"I definitely think singing adds to the atmosphere of a game. Sunderland's away fans are absolutely superb at the moment, but home matches are a little quiet. I'd like it if more people started singing again."

The call for more singing is backed by football fan Tom Lynn, who believes the atmosphere of the "prawn sarnie" brigade should become a thing of the past – as quickly as possible.

"A new chant for David Connolly, which was aired at Sunderland's game at Leicester on New Year's Day, as well as the Keano one, prove footy songs are alive and well. Better atmospheres need to be encouraged, we need to put the feeling back into football," he said.

"Sunderland fans have been metaphorically battered from pillar to post over the last three or four seasons, prior to Roy Keane coming, and a lot of people got disillusioned.

"But the feel-good factor is now coming back and, if the team continues to improve, we'll all have something to sing about."

* Read Tom Lynn's original article, An Unofficial History of SAFC Footy, in this month's edition of A Love Supreme. The fanzine is on sale now priced 2.

Memorable Sunderland chants

In the sixties, when George Kinnell wasn't impressing fans much after his transfer from Aberdeen:

We paid twenty grand for Kinnell,For Kinnell, for Kinnell, for Kinnell...

Disco Pants:

Niall Quinn's Disco Pants are the best They go up from his **** to his chest They're better than Adam and the Ants Niall Quinn's Disco Pants

The Gavin McCann song – to the tune of the Addams family:

He passes and he tackles He harries and harasses He gets up people's asses He's better than Roy Keane Gavin McCann de de Gavin McCann de de Gavin McCann Gavin McCann Gavin McCann

Kevin Phillips:

Super, SuperKev Super, SuperKev Super, SuperKev Super Kevin Phillips.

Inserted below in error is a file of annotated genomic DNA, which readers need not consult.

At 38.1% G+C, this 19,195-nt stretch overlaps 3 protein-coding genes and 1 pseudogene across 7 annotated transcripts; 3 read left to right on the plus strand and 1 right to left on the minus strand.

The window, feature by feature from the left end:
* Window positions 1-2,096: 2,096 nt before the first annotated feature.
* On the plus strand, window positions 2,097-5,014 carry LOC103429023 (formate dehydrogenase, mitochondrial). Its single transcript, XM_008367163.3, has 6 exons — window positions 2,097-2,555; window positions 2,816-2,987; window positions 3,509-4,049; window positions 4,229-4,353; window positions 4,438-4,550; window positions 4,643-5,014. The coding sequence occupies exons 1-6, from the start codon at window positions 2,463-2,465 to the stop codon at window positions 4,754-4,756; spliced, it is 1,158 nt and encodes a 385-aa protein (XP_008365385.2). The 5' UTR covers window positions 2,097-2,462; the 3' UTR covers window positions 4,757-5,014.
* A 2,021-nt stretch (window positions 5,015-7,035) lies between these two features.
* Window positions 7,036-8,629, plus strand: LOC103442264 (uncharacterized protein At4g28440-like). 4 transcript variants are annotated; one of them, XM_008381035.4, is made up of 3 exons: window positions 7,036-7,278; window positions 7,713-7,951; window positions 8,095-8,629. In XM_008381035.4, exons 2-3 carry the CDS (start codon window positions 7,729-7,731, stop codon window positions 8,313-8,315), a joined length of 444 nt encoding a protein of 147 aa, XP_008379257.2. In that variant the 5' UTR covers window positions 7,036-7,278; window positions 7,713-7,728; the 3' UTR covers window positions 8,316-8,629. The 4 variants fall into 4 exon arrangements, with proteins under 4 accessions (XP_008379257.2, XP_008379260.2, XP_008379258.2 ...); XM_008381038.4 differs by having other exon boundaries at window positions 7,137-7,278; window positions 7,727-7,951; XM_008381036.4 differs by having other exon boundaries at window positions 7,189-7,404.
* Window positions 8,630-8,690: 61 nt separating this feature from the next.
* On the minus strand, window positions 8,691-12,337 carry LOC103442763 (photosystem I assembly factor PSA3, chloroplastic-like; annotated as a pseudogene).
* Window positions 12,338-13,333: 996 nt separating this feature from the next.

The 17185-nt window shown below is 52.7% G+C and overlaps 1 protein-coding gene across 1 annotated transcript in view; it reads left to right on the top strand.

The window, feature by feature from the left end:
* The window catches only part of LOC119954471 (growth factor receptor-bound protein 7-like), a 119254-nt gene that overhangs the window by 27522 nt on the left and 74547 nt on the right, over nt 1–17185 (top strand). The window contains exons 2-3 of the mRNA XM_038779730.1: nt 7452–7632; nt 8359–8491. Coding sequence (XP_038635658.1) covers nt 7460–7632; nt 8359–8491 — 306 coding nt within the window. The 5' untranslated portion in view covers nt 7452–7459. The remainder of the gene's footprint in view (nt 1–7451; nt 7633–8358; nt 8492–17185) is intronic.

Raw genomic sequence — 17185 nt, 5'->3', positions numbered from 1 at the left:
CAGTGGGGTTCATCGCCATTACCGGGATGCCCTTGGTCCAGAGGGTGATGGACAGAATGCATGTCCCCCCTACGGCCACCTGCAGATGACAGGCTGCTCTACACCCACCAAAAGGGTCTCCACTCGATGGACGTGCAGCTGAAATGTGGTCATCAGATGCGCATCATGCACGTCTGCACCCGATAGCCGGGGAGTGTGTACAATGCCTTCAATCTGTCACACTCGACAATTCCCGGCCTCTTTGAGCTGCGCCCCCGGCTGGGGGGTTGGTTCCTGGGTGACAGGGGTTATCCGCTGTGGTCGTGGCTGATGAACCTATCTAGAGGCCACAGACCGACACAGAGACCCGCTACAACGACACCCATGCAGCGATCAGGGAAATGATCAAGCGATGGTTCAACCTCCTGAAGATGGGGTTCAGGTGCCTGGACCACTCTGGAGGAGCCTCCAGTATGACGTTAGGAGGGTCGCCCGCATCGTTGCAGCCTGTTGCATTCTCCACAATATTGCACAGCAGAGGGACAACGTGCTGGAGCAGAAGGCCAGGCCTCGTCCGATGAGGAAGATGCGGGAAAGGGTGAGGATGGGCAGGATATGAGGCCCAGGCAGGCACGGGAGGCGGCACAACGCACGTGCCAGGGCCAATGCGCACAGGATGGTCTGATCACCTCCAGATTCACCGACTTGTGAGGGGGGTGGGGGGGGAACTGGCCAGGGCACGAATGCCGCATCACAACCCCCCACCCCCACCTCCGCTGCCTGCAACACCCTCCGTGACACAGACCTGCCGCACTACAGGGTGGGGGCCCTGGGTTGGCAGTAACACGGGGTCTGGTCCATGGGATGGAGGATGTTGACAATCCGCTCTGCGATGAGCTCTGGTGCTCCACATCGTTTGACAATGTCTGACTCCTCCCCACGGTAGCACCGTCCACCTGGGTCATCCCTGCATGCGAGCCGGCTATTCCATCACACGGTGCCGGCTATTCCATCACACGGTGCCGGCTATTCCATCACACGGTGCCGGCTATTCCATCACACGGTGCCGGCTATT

Sunderland anthem:

And It's Sunderland, Sunderland AFC, We're by far, The greatest team, The World has ever seen

Cheer up Peter Reid - To the tune of Daydream Believer: Oh I could fly without wingsOn the back of Reidy's kingsAt three o'clock I'm happy as can be'Cos the good times they are hereAnd the Premiership is nearSo watch out world as all of Roker singsChorusCheer up Peter ReidOh what can it meanTo a Sunderland supporterTo be top of the LeagueWe once thought of youAs a Scouser dressed in blueNow you're red and white through and throughWe had all dreamt of the dayWhen a saviour would come our wayAnd now we know our dreams are coming true.

Sun'lun till I die:

We're on the Top of the league looking Down on the others And the only explanation I can see Is that one Peter Reid Is all that we need Cos he took us to the top of the league I'm Sunderland 'til I die I'm Sunderland 'til I die I know I am I'm sure I am I'm Sunderland 'til I die.

And then there was this one, sung to the tune of Yellow Submarine by Newcastle fans:In the town, called Sunderland,There lived a man with a monkey's heid,And they called him Peter Reid,He peels bananas with his feet,Peter Reid peels bananas with his feet,Bananas with his feet, Bananas with his feet...